http://www.tandfonline.com/doi/abs/10.1080/17470218.2016.1195851#.V2guKLsrJhE
Face Learning: Successfully recognizing the face of a familiar person requires activation of a stable face representation. Such representations must be sensitive to structural and textural differences between different identities, but tolerant of transient within-person variability in appearance. 

The same person can appear visually different on different occasions, and this variability can sometimes exceed the differences between two people (Adini, Moses & Ullman, 1996). 

The ability to identify a familiar face is thus a remarkable challenge to the visual system, yet familiar observers are able to do so with ease and accuracy. By contrast, recognizing or even matching unfamiliar faces from new instances is surprisingly hard (Bruce et al., 1999; Clutterbuck & Johnston, 2002; Jenkins, White, van Montfort & Burton, 2011).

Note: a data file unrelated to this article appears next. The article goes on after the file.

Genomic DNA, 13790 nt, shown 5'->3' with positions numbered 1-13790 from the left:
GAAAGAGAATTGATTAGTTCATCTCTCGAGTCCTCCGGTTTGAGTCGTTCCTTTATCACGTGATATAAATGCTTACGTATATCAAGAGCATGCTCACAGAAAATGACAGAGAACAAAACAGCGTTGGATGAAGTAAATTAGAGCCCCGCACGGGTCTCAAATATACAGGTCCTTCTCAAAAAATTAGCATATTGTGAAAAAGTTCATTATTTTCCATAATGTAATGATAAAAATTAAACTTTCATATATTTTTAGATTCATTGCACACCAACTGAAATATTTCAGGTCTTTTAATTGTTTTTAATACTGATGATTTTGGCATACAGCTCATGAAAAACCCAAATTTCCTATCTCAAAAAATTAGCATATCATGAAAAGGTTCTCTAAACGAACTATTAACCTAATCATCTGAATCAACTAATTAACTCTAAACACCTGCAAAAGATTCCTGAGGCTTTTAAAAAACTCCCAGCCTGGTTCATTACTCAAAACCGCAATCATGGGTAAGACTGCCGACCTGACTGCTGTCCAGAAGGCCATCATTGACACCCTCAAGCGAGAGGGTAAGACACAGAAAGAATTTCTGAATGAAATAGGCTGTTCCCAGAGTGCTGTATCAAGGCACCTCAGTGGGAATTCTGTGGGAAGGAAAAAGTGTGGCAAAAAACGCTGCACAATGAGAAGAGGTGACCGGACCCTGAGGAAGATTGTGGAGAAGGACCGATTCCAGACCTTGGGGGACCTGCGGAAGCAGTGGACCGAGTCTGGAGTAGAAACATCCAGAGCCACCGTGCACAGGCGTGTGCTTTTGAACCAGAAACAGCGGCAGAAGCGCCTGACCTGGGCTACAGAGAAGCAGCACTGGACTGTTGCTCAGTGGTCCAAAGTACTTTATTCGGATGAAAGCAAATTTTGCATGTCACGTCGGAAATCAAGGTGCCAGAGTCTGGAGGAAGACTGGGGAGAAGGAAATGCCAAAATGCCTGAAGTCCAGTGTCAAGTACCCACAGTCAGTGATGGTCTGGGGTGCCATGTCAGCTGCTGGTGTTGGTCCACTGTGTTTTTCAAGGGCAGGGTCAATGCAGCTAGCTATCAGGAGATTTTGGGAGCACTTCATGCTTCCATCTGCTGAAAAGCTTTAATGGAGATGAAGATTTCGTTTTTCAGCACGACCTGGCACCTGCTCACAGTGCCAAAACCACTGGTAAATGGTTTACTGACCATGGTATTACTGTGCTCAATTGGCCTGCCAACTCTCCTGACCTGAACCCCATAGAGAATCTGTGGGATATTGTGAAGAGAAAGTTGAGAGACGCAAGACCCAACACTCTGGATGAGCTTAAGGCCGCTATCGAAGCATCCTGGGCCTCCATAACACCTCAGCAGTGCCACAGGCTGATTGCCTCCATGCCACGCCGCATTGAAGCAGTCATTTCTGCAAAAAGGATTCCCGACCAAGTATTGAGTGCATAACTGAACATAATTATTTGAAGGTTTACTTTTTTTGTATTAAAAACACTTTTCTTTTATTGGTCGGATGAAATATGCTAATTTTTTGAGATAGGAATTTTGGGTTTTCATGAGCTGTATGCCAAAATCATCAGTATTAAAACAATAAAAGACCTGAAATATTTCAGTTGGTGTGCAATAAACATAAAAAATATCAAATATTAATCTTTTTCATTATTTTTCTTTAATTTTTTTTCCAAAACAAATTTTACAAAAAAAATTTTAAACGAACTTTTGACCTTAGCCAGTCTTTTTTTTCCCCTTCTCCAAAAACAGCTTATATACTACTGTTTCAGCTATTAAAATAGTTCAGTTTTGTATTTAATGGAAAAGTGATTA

Although this remarkable difference in processing familiar and unfamiliar faces has been shown in a number of studies (Bruce et al., 2001; Jenkins et al., 2011), we remain largely unclear about the processes involved in the transition between these two states, i.e., face learning. Specifically, the precise mechanisms of forming representations that allow identification of a person across different instances are largely unknown - Andrews et al (2016). 

To explore how stable face representations develop, in this study we employed incidental learning in the form of a face sorting task. In each trial, multiple images of two facial identities were sorted into two corresponding piles.

Figure 1: Examples of ambient face images from just two identities. 

Following the sort, participants showed evidence of having learnt the faces, performing more accurately on a matching task with seen than unseen identities. Furthermore, ventral temporal event-related potentials were more negative in the N250 time range for previously-seen than previously-unseen identities.

These effects appear to demonstrate some degree of abstraction, rather than simple picture learning, as the neurophysiological and behavioural effects were observed with novel images of the previously-seen identities.

The results provide evidence of the development of facial representations, allowing a window onto natural mechanisms of face learning.